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LAWRIE WILLIAMS: Gold: One step forward, three steps back but recovering again

I had been planning to write on the results of the U.S Presidential election and its effects on precious metals prices, but as of today, a week after the event, vote counting in some states is still under way and calls for recounts and legal challenges still make the final outcome of who leads the so-called ‘free world’ potentially up in the air. On the face of things Joe Biden appears to have won the battle – but has he won the war?

President Trump has still not conceded, although he is under pressure to do so – even from some important members of his own political party - but his, and his country’s, propensity for litigation, means that it is entirely possible that the outcome may end up in the courts. With the judicial system in the U.S. in the hands of politically appointed judges – not least the highest court in the land, the U.S. Supreme Court – any litigation outcome is, to say the least, uncertain.

A cynic might well suggest that President Trump’s and his party’s, seemingly unduly hasty appointment of right-leaning Amy Coney Barrett to the vacant position among the nine Supreme Court justices thus giving the political right a majority thereon, may well have been the recognition in advance that this election result might well end up there. So any advantage that might be gained from having a right-leaning majority thereon could well prove to be important in relation to any decision the justices might come to if the final election result comes down to them.

While one has no wish to impugn the integrity of the Supreme Court members, the worry has to remain that any final judgement, if it comes to this, could possibly be construed as flawed if they find in favour of President Trump. This a huge ‘Catch 22’ situation. Half the population in a hugely divided nation will damn whatever final judgement they may make if it comes to the Supreme Court deciding on the eventual outcome of this massively rancorous election.

Again a cynic would point out that President Trump, and his advisers, had seen well in advance the apparent mood of the nation. Indeed he probably did far better on the day than he had actually anticipated.

He had told his followers to go out and vote in person on election day in full knowledge that postal voting would likely massively favour the Democrats, and took pains well in advance to suggest that postal voting was open to fraud, although there was little or no evidence of this. He then categorised in-person voting as ‘legitimate’ and much of the postal voting as fraudulent and based his legal challenges on this position.

With the American nation, and Trump followers in particular, seemingly hugely open to believing such ‘conspiracy theories’ the nearly half of the population that voted for him would never accept even the possibility of a Democrat victory. This has sowed the seeds of huge divisions in U.S. society. When historians assess the Trump Presidency in the years to come we suspect as outsiders they will see him as perhaps the most divisive President ever.

But what of gold and the other precious metals? Prices swung dramatically on the perceived likely results of the election. In the initial stages when it appeared as if Trump might be in the ascendancy – particularly when he held on to Florida with its 29 electoral college votes – the gold price tanked, bringing the other precious metals down with it.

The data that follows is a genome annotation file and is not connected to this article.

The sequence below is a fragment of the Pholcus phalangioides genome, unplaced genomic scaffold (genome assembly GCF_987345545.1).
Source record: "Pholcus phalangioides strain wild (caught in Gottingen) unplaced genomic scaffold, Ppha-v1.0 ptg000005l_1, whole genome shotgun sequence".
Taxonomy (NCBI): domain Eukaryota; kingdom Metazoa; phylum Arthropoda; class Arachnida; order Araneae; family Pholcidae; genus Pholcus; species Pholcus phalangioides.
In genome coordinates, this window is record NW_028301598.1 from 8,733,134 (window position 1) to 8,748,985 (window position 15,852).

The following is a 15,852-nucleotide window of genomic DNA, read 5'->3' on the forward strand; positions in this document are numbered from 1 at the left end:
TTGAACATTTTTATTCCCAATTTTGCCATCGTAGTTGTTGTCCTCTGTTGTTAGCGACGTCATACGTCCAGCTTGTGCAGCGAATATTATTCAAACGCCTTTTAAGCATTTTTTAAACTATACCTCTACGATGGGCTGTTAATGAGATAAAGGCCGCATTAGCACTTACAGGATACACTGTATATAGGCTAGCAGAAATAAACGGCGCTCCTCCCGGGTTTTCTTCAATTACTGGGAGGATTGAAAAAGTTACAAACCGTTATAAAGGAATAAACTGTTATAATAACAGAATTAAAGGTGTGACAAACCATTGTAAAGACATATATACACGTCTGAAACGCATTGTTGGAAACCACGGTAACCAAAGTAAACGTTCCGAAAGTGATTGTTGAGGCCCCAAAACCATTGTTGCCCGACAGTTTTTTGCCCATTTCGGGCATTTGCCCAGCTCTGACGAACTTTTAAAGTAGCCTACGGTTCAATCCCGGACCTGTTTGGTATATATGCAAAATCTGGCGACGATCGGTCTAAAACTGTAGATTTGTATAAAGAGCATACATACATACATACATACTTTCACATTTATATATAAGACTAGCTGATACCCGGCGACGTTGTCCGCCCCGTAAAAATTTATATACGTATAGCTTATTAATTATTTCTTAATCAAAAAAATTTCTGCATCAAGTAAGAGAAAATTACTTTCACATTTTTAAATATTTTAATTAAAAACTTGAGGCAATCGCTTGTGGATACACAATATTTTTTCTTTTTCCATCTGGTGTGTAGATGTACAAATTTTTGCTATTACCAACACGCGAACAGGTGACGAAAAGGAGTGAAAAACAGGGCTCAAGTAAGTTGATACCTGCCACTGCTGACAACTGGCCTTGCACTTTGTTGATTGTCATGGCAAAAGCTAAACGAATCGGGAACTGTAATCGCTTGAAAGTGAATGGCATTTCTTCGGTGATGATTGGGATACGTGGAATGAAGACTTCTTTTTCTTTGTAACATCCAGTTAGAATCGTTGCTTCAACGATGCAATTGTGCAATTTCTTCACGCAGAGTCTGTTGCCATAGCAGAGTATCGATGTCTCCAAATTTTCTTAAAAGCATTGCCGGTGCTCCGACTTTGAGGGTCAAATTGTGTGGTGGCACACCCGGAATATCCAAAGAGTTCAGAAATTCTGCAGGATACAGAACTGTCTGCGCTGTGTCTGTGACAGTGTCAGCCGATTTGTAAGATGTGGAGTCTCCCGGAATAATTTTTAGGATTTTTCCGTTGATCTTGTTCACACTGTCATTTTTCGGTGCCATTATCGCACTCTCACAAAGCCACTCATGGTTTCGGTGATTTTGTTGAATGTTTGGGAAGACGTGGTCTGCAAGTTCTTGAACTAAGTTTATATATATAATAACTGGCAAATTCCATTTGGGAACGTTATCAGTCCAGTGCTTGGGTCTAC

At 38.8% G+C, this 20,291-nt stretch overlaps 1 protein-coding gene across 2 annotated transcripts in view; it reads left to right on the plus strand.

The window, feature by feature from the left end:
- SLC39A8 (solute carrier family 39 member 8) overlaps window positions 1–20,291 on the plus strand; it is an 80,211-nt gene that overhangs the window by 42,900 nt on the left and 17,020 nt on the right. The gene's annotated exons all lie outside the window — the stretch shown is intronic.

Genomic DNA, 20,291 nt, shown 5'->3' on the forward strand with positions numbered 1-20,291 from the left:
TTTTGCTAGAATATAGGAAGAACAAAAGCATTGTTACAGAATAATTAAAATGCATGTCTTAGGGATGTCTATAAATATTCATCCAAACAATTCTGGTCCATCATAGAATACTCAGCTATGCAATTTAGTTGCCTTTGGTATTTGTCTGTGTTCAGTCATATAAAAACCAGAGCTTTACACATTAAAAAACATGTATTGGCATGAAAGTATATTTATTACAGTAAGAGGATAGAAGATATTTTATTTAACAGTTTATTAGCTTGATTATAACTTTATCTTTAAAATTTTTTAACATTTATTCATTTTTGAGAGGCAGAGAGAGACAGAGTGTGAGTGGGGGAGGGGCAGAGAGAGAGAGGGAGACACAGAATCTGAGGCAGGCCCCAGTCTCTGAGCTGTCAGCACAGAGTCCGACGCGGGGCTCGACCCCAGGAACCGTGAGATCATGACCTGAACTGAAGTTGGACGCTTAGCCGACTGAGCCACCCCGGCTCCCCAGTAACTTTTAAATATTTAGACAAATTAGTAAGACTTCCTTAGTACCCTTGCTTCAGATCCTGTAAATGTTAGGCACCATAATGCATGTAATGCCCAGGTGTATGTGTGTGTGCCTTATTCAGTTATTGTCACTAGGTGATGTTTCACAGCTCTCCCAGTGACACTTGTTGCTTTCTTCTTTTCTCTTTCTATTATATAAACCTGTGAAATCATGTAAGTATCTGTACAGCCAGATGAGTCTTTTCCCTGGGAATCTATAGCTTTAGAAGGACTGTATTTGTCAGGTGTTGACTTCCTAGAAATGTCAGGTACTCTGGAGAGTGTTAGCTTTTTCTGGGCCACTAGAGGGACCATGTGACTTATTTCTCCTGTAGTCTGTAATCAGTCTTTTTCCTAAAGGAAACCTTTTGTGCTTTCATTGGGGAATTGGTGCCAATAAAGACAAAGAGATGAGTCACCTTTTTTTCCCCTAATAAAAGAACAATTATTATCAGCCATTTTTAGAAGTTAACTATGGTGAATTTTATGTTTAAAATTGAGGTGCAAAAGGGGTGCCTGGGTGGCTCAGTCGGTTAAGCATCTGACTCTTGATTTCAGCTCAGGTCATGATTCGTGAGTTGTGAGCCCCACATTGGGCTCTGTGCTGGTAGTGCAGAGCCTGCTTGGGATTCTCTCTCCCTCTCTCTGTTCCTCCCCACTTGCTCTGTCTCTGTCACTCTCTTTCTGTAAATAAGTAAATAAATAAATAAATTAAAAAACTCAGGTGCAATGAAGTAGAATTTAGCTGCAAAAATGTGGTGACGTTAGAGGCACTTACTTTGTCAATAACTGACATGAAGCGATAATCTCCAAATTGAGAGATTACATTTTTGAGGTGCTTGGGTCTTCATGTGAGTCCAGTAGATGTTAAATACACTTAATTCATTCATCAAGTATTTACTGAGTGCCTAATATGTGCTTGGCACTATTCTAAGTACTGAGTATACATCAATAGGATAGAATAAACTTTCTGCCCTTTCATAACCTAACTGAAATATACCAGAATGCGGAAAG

When the postal votes were being counted, particularly in the key state of Pennsylvania, and it appe.ared that Biden would win the day, prices recovered dramatically on the grounds that the Democrats would unleash a massive coronavirus stimulus package .

And there the situation stayed up until there was an announcement that a 90%-effective coronavirus vaccine could be rolled out – possibly even before the year-end. Precious metals prices plunged dramatically with gold losing close on $100 at one time, and global equities surged upwards. The Dow was up over 1,000 points at one stage, although only ending up a little over 800 points by the time it closed.

Conversely stocks which had been benefiting from the virus growth fell - the NASDAQ ended up down 180 points on the day. As usual these things seemed to have been overdone with investors carried away by the prospects of a counter to the pandemic’s worldwide growth pattern.

Overnight reaction in Asian and European markets was more muted and gold and the other precious metals started to pick up with the former heading back towards $1,900 again, although erratically so. According to worldometers.info, which keeps a running country-by-country virus tally, the U,S. still recorded over 125,000 new virus cases yesterday and the country’s virus-related death toll was over 244, 000 and heading for the quarter of a million level. Sobering figures indeed. The new virus vaccine hasn’t yet been approved for general use, although it’s obviously a hugely positive development. But perhaps the euphoria over the possible control of the advance of the virus is still too early. Infections and deaths are still advancing.

Perhaps the possible virus control news should be treated in the same way as the U.S. election result – in the words of Yogi Berra ‘It ain’t over ‘til its over’!

10 Nov 2020 | Categories: Gold

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